Senator Eric Pratt (R-Prior Lake) and Representative Sondra Erickson (R-Princeton) are the Chairs of the Senate and House education policy committees. Both were at the last SEE general membership meeting and outlined their policy priorities for the session including the following.
- Special education - a working group will likely be formed to evaluate how special educations students are identified and how services are delivered. The goal is for the working group to recommend innovative ways to provide the mandated services while containing the escalating costs. This Brad's Blog entry provides much more information.
- ESSA - the state's plan to meet the recently passed federal Every Child Succeeds Act (ESSA) was approved in January. The Minnesota Department of Education (MDE) worked hard to embed ESSA into the existing World's Best Work Force (WBWF) requirements for student achievement. However, legislators believe more can be done to integrate these two massive initiatives to remove redundancy and provide supports to successfully meet the important goals that every student does indeed succeed.
- Child abuse reporting - after a report last year revealed the governing board that grants new and renewing licenses to teachers did not report allegations of teacher sexual misconduct to the authorities, mandatory reporting by the teacher licensure board will surely become law this session.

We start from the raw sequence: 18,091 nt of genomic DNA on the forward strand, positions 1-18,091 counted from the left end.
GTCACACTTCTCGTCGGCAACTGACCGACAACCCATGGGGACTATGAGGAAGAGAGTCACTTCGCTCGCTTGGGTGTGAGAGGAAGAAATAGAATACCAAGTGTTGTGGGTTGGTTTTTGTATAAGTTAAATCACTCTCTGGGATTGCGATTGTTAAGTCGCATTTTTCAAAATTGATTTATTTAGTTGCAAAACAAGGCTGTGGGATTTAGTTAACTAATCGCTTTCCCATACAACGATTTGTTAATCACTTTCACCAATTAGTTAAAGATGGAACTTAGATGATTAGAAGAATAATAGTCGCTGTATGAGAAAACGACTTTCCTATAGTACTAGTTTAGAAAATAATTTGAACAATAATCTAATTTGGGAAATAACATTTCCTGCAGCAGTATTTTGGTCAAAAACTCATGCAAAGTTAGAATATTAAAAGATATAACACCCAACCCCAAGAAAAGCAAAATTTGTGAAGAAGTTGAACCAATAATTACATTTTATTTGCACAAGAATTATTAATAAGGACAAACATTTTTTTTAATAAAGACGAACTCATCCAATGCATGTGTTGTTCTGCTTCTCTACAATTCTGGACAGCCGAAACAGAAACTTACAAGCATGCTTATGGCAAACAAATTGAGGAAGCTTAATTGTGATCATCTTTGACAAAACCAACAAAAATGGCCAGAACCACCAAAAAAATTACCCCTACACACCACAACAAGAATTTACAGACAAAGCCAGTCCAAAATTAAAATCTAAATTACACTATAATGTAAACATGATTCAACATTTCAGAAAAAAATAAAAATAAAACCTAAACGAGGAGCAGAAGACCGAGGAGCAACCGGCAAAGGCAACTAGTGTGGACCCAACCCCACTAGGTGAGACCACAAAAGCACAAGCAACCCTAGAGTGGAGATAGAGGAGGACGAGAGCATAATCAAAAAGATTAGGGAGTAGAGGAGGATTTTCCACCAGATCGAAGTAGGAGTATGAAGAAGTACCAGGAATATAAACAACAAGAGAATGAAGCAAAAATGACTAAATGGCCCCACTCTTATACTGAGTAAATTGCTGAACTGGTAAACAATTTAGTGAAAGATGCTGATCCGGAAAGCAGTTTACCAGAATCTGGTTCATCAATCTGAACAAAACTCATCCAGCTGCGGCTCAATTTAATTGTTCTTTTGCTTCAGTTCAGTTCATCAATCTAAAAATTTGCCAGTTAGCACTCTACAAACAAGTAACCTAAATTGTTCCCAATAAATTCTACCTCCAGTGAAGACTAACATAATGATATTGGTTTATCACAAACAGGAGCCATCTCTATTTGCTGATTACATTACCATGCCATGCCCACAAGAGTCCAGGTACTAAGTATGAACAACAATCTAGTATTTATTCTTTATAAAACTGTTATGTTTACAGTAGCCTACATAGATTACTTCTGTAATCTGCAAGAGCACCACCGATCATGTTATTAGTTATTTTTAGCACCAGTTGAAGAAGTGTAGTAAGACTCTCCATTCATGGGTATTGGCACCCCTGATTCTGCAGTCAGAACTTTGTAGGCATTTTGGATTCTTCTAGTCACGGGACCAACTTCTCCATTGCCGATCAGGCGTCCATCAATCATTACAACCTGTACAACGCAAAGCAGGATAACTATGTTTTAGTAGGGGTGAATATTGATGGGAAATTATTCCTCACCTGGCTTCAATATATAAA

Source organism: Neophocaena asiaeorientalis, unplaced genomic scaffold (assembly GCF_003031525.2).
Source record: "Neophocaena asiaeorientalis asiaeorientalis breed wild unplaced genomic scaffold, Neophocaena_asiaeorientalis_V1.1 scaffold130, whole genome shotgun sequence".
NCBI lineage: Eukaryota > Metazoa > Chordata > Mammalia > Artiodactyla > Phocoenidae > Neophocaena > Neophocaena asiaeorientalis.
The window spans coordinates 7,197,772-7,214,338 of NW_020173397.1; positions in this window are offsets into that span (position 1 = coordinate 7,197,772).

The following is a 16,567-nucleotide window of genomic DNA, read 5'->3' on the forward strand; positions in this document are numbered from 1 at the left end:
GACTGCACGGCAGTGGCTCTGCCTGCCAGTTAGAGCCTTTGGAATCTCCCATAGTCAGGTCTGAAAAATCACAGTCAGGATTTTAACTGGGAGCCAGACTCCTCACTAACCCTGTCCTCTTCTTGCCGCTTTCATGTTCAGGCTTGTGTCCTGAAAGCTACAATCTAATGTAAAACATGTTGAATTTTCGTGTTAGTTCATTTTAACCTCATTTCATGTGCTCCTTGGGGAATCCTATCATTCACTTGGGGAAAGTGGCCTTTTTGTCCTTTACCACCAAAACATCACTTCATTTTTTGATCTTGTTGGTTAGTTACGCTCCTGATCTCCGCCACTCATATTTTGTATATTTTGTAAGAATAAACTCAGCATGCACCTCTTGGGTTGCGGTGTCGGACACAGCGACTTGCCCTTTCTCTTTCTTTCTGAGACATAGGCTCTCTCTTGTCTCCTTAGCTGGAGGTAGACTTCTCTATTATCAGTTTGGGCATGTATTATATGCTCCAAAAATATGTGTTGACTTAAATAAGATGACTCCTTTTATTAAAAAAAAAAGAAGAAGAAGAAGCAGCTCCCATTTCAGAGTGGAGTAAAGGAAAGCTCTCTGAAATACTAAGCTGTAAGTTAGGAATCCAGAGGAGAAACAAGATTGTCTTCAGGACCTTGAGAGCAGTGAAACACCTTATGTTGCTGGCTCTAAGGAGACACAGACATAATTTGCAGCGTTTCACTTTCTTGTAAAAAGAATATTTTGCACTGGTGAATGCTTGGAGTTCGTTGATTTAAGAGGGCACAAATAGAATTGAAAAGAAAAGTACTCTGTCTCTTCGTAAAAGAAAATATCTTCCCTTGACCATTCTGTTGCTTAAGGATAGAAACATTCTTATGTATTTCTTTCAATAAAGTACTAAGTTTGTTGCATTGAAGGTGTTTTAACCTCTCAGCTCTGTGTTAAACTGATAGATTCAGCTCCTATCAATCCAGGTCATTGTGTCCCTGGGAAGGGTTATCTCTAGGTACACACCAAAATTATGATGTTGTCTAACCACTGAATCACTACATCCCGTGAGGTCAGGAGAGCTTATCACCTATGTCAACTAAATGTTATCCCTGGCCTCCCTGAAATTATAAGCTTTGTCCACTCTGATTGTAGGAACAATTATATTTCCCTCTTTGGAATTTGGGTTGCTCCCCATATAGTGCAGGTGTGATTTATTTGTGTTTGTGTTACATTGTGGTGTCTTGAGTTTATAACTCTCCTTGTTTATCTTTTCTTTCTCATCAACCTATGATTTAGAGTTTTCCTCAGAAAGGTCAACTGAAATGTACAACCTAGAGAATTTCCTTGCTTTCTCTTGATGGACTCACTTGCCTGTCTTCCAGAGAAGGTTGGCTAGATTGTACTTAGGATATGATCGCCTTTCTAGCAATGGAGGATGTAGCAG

- Child abuse prevention - already a couple bills are scheduled in committee next week that encourages schools to provide age-appropriate training to students to help them identify and protect themselves from child abuse and sexual exploitation.
- School discipline - disruptive students who are removed from the classroom through in-school or out-of-school suspensions are much more likely to not graduate. New strategies such as positive behavior interventions and strategies (PBIS) and restorative justice practices have shown success preventing disruptions and keeping students engaged. Legislators would like to explore ways to help districts successfully adopt such strategies.
- School trust lands - When the state was founded, each township was required to set aside land to support public education. Most of the land was sold off with the proceeds going into an endowment that generates annual funding for education. The remaining lands, mostly in northern Minnesota, have been managed by the Department of Natural Resources (DNR) and, historically, seemed to be managed more as public lands rather than revenue-generating lands for schools. Over the past six years, the legislature has passed laws to create a new director for the lands outside of the DNR. More work needs to be done to grant the director the authority to manage the lands to maximize revenue for public schools.
Note: Pure policy at the Capitol is defined as not generating any cost to the state budget. However, policy can generate considerable cost to school districts to implement and can quickly become unfunded mandates.
Check out Brad's Blog for more detailed information on what is happening at the Capitol.